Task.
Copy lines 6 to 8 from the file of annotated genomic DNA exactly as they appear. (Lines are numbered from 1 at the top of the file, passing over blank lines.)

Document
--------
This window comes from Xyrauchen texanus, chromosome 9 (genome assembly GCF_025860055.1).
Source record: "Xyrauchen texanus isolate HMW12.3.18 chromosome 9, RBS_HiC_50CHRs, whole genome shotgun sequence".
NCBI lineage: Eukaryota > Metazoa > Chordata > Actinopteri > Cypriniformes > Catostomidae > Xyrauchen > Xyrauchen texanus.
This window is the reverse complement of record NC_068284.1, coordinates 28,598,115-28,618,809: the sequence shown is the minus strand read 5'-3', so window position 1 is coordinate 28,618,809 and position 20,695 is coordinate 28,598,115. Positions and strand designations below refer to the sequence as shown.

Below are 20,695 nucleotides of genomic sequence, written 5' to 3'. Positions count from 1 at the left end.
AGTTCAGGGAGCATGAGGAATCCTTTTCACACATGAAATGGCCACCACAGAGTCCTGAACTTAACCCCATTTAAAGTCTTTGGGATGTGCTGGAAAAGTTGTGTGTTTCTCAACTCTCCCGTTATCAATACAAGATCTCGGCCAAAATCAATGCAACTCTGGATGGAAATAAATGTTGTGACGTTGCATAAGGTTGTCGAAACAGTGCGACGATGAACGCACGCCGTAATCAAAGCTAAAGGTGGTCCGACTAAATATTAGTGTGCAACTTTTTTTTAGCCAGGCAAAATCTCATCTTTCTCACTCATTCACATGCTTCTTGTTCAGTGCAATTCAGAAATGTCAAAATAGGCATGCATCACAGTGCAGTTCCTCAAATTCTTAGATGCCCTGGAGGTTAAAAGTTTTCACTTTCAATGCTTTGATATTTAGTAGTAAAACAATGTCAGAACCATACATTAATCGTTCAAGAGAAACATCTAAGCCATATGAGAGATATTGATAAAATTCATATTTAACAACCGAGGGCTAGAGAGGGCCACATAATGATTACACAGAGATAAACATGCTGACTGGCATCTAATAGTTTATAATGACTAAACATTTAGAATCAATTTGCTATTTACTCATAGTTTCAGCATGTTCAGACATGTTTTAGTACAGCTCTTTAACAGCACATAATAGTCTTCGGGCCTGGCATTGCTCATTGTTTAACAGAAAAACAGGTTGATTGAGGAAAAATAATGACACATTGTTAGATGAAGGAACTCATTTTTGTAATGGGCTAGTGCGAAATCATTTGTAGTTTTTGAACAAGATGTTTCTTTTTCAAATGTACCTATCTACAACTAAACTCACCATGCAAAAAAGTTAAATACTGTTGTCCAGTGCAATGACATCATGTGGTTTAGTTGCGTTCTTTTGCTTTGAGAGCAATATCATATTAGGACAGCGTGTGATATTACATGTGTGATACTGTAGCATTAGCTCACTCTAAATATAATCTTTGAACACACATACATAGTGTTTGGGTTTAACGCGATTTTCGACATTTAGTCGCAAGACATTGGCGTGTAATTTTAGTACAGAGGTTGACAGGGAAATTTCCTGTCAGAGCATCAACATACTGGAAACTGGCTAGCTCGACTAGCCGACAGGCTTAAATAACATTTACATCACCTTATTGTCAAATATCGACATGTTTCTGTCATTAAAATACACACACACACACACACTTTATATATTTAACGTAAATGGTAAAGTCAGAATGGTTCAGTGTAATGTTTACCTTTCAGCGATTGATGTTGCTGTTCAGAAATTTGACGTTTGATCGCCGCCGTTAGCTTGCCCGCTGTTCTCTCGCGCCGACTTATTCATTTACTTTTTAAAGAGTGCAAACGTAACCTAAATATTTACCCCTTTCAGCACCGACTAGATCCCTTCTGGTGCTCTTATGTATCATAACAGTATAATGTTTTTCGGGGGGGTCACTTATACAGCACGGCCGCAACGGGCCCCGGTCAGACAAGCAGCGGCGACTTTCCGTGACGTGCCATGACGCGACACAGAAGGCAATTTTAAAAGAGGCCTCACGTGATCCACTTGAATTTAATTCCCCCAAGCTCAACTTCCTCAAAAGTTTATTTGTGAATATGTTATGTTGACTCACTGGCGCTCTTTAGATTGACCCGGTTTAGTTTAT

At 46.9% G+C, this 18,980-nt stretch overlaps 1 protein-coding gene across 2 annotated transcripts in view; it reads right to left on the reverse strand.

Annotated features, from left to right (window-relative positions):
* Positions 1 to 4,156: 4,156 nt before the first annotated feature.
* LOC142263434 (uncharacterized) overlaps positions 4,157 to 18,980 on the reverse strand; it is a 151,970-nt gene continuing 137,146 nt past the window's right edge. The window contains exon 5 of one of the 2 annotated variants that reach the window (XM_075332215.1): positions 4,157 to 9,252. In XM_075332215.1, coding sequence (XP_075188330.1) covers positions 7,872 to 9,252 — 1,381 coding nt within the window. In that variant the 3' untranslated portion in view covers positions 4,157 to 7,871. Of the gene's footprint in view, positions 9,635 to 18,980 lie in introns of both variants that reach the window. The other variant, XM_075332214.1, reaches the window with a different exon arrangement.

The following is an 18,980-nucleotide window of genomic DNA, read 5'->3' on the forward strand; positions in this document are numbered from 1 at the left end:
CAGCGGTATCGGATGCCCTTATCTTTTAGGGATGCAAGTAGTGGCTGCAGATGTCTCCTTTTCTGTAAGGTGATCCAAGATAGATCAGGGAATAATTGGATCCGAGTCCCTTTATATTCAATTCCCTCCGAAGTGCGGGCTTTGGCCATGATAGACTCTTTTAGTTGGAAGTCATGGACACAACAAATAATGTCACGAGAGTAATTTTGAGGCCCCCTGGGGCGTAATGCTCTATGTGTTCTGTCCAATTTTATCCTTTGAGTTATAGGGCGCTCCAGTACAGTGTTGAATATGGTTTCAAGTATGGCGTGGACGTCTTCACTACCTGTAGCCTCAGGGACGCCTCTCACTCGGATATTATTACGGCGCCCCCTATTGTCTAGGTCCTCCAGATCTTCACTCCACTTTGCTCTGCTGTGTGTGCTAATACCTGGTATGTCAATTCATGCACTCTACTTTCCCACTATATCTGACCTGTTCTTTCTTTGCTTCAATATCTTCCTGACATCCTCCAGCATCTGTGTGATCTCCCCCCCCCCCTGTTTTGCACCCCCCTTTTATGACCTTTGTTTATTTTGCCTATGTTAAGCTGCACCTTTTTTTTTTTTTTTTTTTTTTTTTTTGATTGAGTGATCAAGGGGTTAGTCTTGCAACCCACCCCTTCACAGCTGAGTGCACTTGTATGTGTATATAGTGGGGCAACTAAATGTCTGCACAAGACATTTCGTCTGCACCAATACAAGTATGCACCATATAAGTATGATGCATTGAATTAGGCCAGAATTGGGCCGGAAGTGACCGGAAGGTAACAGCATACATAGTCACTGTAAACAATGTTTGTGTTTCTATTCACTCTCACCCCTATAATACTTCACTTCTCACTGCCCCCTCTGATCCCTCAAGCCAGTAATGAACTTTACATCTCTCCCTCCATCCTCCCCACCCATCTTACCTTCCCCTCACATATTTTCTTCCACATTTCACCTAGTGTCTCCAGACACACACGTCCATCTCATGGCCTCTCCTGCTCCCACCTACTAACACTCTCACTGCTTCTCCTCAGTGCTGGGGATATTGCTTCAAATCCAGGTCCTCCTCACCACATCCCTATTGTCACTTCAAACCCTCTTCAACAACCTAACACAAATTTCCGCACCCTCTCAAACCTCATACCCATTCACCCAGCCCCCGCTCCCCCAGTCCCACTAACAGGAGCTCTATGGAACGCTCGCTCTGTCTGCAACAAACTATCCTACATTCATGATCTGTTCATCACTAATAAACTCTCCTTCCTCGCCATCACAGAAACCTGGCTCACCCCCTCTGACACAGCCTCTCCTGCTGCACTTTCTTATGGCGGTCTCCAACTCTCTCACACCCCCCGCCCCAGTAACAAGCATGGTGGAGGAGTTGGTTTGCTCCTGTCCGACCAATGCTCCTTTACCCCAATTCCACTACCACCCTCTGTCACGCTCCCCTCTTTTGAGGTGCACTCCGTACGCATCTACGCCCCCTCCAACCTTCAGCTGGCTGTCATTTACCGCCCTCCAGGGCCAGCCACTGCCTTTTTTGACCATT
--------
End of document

AGTTCAGGGAGCATGAGGAATCCTTTTCACACATGAAATGGCCACCACAGAGTCCTGAACTTAACCCCATTTAAAGTCTTTGGGATGTGCTGGAAAAGTTGTGTGTTTCTCAACTCTCCCGTTATCAATACAAGATCTCGGCCAAAATCAATGCAACTCTGGATGGAAATAAATGTTGTGACGTTGCATAAGGTTGTCGAAACAGTGCGACGATGAACGCACGCCGTAATCAAAGCTAAAGGTGGTCCGACTAAATATTAGTGTGCAACTTTTTTTTAGCCAGGCAAAATCTCATCTTTCTCACTCATTCACATGCTTCTTGTTCAGTGCAATTCAGAAATGTCAAAATAGGCATGCATCACAGTGCAGTTCCTCAAATTCTTAGATGCCCTGGAGGTTAAAAGTTTTCACTTTCAATGCTTTGATATTTAGTAGTAAAACAATGTCAGAACCATACATTAATCGTTCAAGAGAAACATCTAAGCCATATGAGAGATATTGATAAAATTCATATTTAACAACCGAGGGCTAGAGAGGGCCACATAATGATTACACAGAGATAAACATGCTGACTGGCATCTAATAGTTTATAATGACTAAACATTTAGAATCAATTTGCTATTTACTCATAGTTTCAGCATGTTCAGACATGTTTTAGTACAGCTCTTTAACAGCACATAATAGTCTTCGGGCCTGGCATTGCTCATTGTTTAACAGAAAAACAGGTTGATTGAGGAAAAATAATGACACATTGTTAGATGAAGGAACTCATTTTTGTAATGGGCTAGTGCGAAATCATTTGTAGTTTTTGAACAAGATGTTTCTTTTTCAAATGTACCTATCTACAACTAAACTCACCATGCAAAAAAGTTAAATACTGTTGTCCAGTGCAATGACATCATGTGGTTTAGTTGCGTTCTTTTGCTTTGAGAGCAATATCATATTAGGACAGCGTGTGATATTACATGTGTGATACTGTAGCATTAGCTCACTCTAAATATAATCTTTGAACACACATACATAGTGTTTGGGTTTAACGCGATTTTCGACATTTAGTCGCAAGACATTGGCGTGTAATTTTAGTACAGAGGTTGACAGGGAAATTTCCTGTCAGAGCATCAACATACTGGAAACTGGCTAGCTCGACTAGCCGACAGGCTTAAATAACATTTACATCACCTTATTGTCAAATATCGACATGTTTCTGTCATTAAAATACACACACACACACACACTTTATATATTTAACGTAAATGGTAAAGTCAGAATGGTTCAGTGTAATGTTTACCTTTCAGCGATTGATGTTGCTGTTCAGAAATTTGACGTTTGATCGCCGCCGTTAGCTTGCCCGCTGTTCTCTCGCGCCGACTTATTCATTTACTTTTTAAAGAGTGCAAACGTAACCTAAATATTTACCCCTTTCAGCACCGACTAGATCCCTTCTGGTGCTCTTATGTATCATAACAGTATAATGTTTTTCGGGGGGGTCACTTATACAGCACGGCCGCAACGGGCCCCGGTCAGACAAGCAGCGGCGACTTTCCGTGACGTGCCATGACGCGACACAGAAGGCAATTTTAAAAGAGGCCTCACGTGATCCACTTGAATTTAATTCCCCCAAGCTCAACTTCCTCAAAAGTTTATTTGTGAATATGTTATGTTGACTCACTGGCGCTCTTTAGATTGACCCGGTTTAGTTTAT

At 46.9% G+C, this 18,980-nt stretch overlaps 1 protein-coding gene across 2 annotated transcripts in view; it reads right to left on the reverse strand.

Annotated features, from left to right (window-relative positions):